I’m meeting with the rest of the Product Team. Our project encompasses various platforms and we have 4 Product Managers working on this project. Since this new discovery will impact all of the teams and their roadmaps, we’re getting together to collaborate and outline any potential risks. This is also a great way for the team to stay aligned as we work on similar feature-sets.
4:00 PM — Scoping Notes
Last week, I facilitated a scoping session for a prospective TribalScale client. We reviewed their goals (product, business, and anti), timelines, feature-set, and go-to-market strategy. Now, I need to synthesize my notes, draft a project plan, and review the feature-set with the development team before the scope is presented to the client.
5:00 PM — Team Retrospective
It’s almost the end of the day and we’re heading into our mobile team retrospective. These ‘retros’ are held bi-weekly and everyone needs to be present: the client team, the development team, product managers, designers, and QA.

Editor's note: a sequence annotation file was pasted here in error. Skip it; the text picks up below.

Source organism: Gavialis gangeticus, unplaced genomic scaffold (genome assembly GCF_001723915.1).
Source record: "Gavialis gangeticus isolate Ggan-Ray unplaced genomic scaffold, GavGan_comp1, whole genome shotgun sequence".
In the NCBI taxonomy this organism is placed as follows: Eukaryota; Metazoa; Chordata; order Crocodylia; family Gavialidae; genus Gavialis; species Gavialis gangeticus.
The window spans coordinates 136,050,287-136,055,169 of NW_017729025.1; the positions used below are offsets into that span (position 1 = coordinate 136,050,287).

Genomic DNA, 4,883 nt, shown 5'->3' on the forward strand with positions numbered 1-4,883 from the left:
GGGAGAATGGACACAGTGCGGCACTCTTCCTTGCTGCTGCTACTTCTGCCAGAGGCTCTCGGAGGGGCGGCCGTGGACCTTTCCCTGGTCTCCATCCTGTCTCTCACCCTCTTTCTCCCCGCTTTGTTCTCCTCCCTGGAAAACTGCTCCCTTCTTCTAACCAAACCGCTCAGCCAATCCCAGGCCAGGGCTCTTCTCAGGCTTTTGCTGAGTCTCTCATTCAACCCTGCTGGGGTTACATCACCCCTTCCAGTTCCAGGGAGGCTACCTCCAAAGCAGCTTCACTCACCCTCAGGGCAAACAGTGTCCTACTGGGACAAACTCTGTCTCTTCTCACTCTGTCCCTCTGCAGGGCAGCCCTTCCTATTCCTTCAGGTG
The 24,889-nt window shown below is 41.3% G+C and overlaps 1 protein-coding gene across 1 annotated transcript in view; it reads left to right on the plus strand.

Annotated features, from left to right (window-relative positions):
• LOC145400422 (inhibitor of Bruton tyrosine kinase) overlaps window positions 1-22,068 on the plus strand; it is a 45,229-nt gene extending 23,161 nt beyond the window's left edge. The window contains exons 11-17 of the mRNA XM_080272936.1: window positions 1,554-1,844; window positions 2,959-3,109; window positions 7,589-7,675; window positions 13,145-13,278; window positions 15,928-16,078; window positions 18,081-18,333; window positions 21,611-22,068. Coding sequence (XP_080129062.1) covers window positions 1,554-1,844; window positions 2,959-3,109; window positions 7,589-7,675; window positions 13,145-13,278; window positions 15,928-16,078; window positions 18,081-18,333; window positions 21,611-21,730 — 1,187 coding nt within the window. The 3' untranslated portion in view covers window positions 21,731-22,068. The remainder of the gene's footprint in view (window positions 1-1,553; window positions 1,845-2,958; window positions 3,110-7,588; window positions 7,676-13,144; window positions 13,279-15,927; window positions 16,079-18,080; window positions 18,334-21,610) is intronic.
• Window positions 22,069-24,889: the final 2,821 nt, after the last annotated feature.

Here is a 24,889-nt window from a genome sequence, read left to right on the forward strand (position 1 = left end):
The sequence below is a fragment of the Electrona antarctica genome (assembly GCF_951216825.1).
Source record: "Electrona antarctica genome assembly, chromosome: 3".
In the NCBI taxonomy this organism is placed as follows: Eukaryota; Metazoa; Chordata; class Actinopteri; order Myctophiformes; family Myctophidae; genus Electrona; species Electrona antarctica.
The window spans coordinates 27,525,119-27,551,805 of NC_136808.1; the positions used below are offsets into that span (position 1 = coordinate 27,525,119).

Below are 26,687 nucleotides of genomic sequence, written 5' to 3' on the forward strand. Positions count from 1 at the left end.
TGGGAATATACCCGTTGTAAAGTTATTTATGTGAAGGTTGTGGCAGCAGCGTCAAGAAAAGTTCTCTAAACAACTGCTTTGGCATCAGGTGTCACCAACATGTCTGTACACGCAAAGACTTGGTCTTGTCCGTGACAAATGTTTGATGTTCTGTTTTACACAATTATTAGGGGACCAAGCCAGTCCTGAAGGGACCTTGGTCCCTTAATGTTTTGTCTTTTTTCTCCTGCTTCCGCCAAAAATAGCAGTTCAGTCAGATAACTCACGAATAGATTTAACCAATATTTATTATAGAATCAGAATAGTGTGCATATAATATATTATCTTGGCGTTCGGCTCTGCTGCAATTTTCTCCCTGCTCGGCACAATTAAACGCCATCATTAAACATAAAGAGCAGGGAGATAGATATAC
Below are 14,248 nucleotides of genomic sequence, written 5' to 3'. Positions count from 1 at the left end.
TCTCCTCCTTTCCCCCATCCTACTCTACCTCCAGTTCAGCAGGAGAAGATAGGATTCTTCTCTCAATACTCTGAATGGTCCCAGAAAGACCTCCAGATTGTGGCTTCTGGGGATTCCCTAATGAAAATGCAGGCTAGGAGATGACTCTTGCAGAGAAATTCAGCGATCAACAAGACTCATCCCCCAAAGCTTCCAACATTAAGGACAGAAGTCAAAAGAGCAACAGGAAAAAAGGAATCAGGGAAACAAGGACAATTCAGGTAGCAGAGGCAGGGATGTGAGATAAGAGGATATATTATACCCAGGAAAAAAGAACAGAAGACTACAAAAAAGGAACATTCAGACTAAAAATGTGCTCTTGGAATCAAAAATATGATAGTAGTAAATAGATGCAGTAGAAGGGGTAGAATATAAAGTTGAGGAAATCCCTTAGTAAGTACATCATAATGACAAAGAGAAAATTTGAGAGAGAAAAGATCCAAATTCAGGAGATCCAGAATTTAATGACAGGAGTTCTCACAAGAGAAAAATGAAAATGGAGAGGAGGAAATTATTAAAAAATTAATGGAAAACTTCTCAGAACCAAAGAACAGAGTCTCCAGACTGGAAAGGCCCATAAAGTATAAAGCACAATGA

The aim of a retro is to enable continual learning and to build trust between team members. We talk about all small and large things pertaining to the project. The goal is to correct small issues before they become big problems and develop a set of action items. Here are five suggestions to run a productive retro for Product Managers:
6:00 PM — Home to Stewie
The day is over, I have some work to do for the discovery and I need to update our roadmap for a stakeholder presentation. For now, I need to head over home to my 1 year old shih tzu, Stewie!
Deepika is a Product Manager at TribalScale. She guides clients through their digital roadmap and helps them develop a holistic strategy that takes them all the way through implementation and delivery. She specializes in the media vertical and has helped top brands build digital products that anticipate, and meet consumer needs.